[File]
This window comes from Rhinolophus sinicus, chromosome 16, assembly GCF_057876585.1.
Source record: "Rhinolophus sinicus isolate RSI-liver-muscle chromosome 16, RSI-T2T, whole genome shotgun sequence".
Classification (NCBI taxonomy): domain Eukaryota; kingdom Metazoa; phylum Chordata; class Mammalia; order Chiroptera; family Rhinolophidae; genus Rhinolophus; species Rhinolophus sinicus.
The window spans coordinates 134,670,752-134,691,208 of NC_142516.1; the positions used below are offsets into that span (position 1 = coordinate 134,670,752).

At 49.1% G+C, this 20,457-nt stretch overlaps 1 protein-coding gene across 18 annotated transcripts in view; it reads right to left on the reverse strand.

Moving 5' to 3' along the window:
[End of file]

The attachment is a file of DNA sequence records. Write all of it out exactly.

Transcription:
This window comes from Rhinolophus sinicus, chromosome 16, assembly GCF_057876585.1.
Source record: "Rhinolophus sinicus isolate RSI-liver-muscle chromosome 16, RSI-T2T, whole genome shotgun sequence".
Classification (NCBI taxonomy): domain Eukaryota; kingdom Metazoa; phylum Chordata; class Mammalia; order Chiroptera; family Rhinolophidae; genus Rhinolophus; species Rhinolophus sinicus.
The window spans coordinates 134,670,752-134,691,208 of NC_142516.1; the positions used below are offsets into that span (position 1 = coordinate 134,670,752).

At 49.1% G+C, this 20,457-nt stretch overlaps 1 protein-coding gene across 18 annotated transcripts in view; it reads right to left on the reverse strand.

Moving 5' to 3' along the window: